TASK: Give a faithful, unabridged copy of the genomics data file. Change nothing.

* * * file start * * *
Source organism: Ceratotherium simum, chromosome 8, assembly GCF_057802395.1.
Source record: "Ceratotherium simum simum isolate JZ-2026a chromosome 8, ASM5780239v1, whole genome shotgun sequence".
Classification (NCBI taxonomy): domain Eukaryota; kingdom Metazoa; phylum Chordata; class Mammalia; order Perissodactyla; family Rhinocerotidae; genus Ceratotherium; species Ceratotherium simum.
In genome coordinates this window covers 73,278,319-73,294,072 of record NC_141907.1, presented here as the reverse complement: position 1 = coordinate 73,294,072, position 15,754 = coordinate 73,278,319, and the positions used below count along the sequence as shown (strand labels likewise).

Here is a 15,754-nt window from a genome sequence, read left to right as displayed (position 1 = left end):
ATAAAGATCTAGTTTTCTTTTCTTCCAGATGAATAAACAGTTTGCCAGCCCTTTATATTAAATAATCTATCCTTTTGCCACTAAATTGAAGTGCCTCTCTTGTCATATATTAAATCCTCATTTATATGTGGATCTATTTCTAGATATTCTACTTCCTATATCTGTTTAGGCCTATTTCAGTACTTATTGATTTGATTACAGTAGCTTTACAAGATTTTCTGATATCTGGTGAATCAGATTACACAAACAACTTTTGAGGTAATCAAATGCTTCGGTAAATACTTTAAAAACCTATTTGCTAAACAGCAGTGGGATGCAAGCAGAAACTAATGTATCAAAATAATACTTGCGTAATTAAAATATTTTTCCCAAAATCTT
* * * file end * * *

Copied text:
Source organism: Ceratotherium simum, chromosome 8, assembly GCF_057802395.1.
Source record: "Ceratotherium simum simum isolate JZ-2026a chromosome 8, ASM5780239v1, whole genome shotgun sequence".
Classification (NCBI taxonomy): domain Eukaryota; kingdom Metazoa; phylum Chordata; class Mammalia; order Perissodactyla; family Rhinocerotidae; genus Ceratotherium; species Ceratotherium simum.
In genome coordinates this window covers 73,278,319-73,294,072 of record NC_141907.1, presented here as the reverse complement: position 1 = coordinate 73,294,072, position 15,754 = coordinate 73,278,319, and the positions used below count along the sequence as shown (strand labels likewise).

Here is a 15,754-nt window from a genome sequence, read left to right as displayed (position 1 = left end):
ATAAAGATCTAGTTTTCTTTTCTTCCAGATGAATAAACAGTTTGCCAGCCCTTTATATTAAATAATCTATCCTTTTGCCACTAAATTGAAGTGCCTCTCTTGTCATATATTAAATCCTCATTTATATGTGGATCTATTTCTAGATATTCTACTTCCTATATCTGTTTAGGCCTATTTCAGTACTTATTGATTTGATTACAGTAGCTTTACAAGATTTTCTGATATCTGGTGAATCAGATTACACAAACAACTTTTGAGGTAATCAAATGCTTCGGTAAATACTTTAAAAACCTATTTGCTAAACAGCAGTGGGATGCAAGCAGAAACTAATGTATCAAAATAATACTTGCGTAATTAAAATATTTTTCCCAAAATCTT